Cap on increases only brings ‘temporary respite’
OPERATORS intending to appeal their business’s new rateable value should proceed, despite the 12-month 12.5% cap on rates rises announced by finance secretary Derek Mackay late last month.
That’s the message from trade group chiefs, who say that while the year-long limit on increases in non-domestic rates bills for hospitality businesses is welcome, it only offers “temporary respite” for operators.
Bar owners, restaurateurs and hoteliers facing huge hikes in rateable values (final rateable values were due to be published as this issue of SLTN went to press following the release of draft rateable values late last year) are being encouraged to press ahead with appeals when the six-month appeal window opens on April 1 – the day new rateable values take effect.
Operators must lodge the appeal by September 30 and are required to pay the new level of rates until the appeals process is concluded.
Willie Macleod, executive director for Scotland at the British Hospitality Association (BHA), which, together with the Scottish Licensed Trade Association (SLTA) and Scottish Tourism Alliance (STA), continues to campaign on business rates, said the cap on rates rises will give “considerable reassurance to businesses from April 1 but only offers respite for a year”.
“It offers breathing space but we’re not out of the woods yet,” he told SLTN.
“The fact is final rateable values, which will be posted around the middle of March, will stand and if businesses are concerned about that they should appeal.
“Derek Mackay is only empowered to do anything budgetary on a year by year basis so we need to look at what will happen once the 12 months is up next April.
“Meanwhile, of course, the Barclay group is reviewing the whole business rates system and is due to report in July, in the middle of the recess, so it will be October, November or December before we see any parliamentary reaction to Barclay.
“Assuming Barclay makes recommendations for our industry and assuming the government agrees to make changes, if legislation is needed it’s not going to happen until after April 1, by which time the cap will have expired.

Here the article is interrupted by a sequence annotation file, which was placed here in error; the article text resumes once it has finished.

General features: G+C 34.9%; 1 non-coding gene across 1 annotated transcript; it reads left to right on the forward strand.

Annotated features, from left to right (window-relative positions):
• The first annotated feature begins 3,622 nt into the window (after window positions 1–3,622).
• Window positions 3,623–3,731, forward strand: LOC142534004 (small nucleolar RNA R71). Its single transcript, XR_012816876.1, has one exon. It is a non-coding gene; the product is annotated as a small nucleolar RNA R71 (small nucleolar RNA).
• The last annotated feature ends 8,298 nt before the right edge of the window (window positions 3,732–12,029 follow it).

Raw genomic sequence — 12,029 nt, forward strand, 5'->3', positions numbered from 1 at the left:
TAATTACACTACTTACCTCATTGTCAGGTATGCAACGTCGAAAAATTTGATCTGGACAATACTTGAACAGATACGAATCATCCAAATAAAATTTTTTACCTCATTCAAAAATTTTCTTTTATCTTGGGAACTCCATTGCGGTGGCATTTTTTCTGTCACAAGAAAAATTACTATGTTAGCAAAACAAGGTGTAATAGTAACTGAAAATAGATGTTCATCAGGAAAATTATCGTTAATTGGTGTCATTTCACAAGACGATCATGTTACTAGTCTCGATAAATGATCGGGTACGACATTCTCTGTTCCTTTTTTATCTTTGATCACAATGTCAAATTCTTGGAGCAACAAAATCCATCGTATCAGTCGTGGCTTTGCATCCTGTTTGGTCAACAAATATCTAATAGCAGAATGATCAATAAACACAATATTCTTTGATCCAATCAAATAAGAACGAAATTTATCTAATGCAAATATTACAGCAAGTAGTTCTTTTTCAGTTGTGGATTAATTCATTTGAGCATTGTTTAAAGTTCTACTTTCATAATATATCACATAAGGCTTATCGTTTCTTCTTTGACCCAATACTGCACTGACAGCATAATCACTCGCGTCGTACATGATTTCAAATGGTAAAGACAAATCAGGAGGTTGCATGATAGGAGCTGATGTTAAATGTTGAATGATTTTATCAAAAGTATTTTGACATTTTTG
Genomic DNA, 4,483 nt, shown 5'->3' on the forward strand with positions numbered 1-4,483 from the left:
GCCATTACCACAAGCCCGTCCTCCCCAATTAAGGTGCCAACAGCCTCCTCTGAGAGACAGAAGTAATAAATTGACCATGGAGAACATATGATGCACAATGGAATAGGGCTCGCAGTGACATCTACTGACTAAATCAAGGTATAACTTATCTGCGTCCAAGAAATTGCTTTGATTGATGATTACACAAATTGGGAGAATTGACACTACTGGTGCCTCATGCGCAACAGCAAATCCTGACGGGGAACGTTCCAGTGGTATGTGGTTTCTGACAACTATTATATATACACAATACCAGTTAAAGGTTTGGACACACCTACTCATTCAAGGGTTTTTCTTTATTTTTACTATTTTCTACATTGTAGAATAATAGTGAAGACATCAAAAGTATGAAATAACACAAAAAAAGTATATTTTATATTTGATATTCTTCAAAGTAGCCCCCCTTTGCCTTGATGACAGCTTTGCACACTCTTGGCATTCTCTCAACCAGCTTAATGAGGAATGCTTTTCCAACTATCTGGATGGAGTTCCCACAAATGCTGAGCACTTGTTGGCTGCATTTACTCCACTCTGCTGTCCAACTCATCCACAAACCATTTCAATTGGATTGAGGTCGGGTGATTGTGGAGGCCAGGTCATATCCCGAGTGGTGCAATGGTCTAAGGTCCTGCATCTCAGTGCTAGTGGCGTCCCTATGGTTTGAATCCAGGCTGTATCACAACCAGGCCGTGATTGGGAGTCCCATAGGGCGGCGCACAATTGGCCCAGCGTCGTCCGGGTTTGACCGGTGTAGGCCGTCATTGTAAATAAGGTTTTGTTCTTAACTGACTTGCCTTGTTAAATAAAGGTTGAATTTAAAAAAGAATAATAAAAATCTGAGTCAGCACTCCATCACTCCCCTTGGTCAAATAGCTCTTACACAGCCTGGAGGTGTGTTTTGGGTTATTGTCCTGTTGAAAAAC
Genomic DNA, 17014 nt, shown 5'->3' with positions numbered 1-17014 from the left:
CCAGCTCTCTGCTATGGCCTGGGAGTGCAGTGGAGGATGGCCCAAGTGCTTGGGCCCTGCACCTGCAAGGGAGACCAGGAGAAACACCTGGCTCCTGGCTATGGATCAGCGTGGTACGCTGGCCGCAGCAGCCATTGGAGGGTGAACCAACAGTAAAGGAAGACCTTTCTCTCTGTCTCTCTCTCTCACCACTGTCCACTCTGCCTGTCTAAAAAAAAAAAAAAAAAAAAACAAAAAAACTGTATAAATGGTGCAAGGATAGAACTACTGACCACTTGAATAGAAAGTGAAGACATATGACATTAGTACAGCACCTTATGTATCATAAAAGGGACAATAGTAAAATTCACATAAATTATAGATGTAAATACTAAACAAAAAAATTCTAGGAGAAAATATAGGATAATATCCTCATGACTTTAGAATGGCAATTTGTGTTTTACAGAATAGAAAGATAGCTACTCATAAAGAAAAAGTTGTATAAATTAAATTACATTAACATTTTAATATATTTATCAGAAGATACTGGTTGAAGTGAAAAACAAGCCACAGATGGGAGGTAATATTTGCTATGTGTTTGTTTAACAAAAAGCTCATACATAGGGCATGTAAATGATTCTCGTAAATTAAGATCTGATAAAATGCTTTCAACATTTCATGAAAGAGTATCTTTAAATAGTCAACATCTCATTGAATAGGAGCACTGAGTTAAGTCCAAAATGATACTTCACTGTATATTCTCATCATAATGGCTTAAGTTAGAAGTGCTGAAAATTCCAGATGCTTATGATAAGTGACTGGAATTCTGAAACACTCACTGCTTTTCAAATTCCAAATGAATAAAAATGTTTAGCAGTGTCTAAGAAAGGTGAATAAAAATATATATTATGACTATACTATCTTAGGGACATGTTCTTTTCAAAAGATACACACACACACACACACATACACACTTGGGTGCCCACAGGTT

“If Barclay doesn’t make recommendations for our industry then our dialogue with the Scottish Government will continue.”
SLTA chief Paul Waterson said the trade group is “urging members in the strongest terms to continue to appeal new rateable values by September 30”.
“You can’t appeal after that and we obviously don’t know what will happen in years two and three or what will come out of Barclay in terms of the overall system,” said Waterson.
“We urge everyone who was going to appeal to continue with that.”
Gary Louttit, head of the hospitality and leisure department at Shepherd Chartered Surveyors, agreed that operators faced with increased rateable values should proceed with appeals.
“[The Barclay review group] recommendations are due in July,” he said.
“In the meantime, we would strongly advise that ratepayers in the hospitality sector take advice on their new rateable values from local experts in the field and press on with appeals against the new assessments on the basis that they will still face increases in year one, albeit not as high as expected, but that in years two to five they will face the full impact of these contentious increases if they don’t.”